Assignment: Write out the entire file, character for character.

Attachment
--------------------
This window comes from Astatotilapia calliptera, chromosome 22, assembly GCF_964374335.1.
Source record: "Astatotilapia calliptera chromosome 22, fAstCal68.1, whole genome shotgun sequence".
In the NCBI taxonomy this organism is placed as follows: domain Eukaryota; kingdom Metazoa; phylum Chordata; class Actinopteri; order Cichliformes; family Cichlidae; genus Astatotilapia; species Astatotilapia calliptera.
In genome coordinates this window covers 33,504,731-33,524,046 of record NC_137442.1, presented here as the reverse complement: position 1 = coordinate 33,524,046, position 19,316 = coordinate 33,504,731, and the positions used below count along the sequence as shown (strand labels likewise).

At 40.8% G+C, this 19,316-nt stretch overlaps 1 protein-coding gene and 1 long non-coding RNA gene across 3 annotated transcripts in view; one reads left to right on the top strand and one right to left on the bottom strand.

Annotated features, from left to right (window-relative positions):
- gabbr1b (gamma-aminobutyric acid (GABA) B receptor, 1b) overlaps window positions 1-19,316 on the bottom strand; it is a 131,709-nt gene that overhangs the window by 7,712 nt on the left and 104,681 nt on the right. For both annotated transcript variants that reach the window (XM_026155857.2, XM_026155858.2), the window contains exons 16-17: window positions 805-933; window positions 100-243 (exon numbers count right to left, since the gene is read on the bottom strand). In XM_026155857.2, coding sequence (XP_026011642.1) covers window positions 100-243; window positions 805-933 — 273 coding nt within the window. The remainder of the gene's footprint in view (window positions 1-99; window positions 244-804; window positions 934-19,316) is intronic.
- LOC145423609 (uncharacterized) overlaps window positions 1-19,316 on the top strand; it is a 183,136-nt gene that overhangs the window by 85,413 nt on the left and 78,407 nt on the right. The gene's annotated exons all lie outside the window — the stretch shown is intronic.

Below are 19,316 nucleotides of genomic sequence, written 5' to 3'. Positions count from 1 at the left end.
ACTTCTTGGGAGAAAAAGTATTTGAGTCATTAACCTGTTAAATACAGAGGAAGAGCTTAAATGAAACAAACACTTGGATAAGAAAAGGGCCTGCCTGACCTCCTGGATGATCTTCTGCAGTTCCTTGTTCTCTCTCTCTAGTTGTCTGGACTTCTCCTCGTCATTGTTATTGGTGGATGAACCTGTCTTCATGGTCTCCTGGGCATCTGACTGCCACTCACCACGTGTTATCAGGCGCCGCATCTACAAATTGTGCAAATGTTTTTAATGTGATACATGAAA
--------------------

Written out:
This window comes from Astatotilapia calliptera, chromosome 22, assembly GCF_964374335.1.
Source record: "Astatotilapia calliptera chromosome 22, fAstCal68.1, whole genome shotgun sequence".
In the NCBI taxonomy this organism is placed as follows: domain Eukaryota; kingdom Metazoa; phylum Chordata; class Actinopteri; order Cichliformes; family Cichlidae; genus Astatotilapia; species Astatotilapia calliptera.
In genome coordinates this window covers 33,504,731-33,524,046 of record NC_137442.1, presented here as the reverse complement: position 1 = coordinate 33,524,046, position 19,316 = coordinate 33,504,731, and the positions used below count along the sequence as shown (strand labels likewise).

At 40.8% G+C, this 19,316-nt stretch overlaps 1 protein-coding gene and 1 long non-coding RNA gene across 3 annotated transcripts in view; one reads left to right on the top strand and one right to left on the bottom strand.

Annotated features, from left to right (window-relative positions):
- gabbr1b (gamma-aminobutyric acid (GABA) B receptor, 1b) overlaps window positions 1-19,316 on the bottom strand; it is a 131,709-nt gene that overhangs the window by 7,712 nt on the left and 104,681 nt on the right. For both annotated transcript variants that reach the window (XM_026155857.2, XM_026155858.2), the window contains exons 16-17: window positions 805-933; window positions 100-243 (exon numbers count right to left, since the gene is read on the bottom strand). In XM_026155857.2, coding sequence (XP_026011642.1) covers window positions 100-243; window positions 805-933 — 273 coding nt within the window. The remainder of the gene's footprint in view (window positions 1-99; window positions 244-804; window positions 934-19,316) is intronic.
- LOC145423609 (uncharacterized) overlaps window positions 1-19,316 on the top strand; it is a 183,136-nt gene that overhangs the window by 85,413 nt on the left and 78,407 nt on the right. The gene's annotated exons all lie outside the window — the stretch shown is intronic.

Below are 19,316 nucleotides of genomic sequence, written 5' to 3'. Positions count from 1 at the left end.
ACTTCTTGGGAGAAAAAGTATTTGAGTCATTAACCTGTTAAATACAGAGGAAGAGCTTAAATGAAACAAACACTTGGATAAGAAAAGGGCCTGCCTGACCTCCTGGATGATCTTCTGCAGTTCCTTGTTCTCTCTCTCTAGTTGTCTGGACTTCTCCTCGTCATTGTTATTGGTGGATGAACCTGTCTTCATGGTCTCCTGGGCATCTGACTGCCACTCACCACGTGTTATCAGGCGCCGCATCTACAAATTGTGCAAATGTTTTTAATGTGATACATGAAA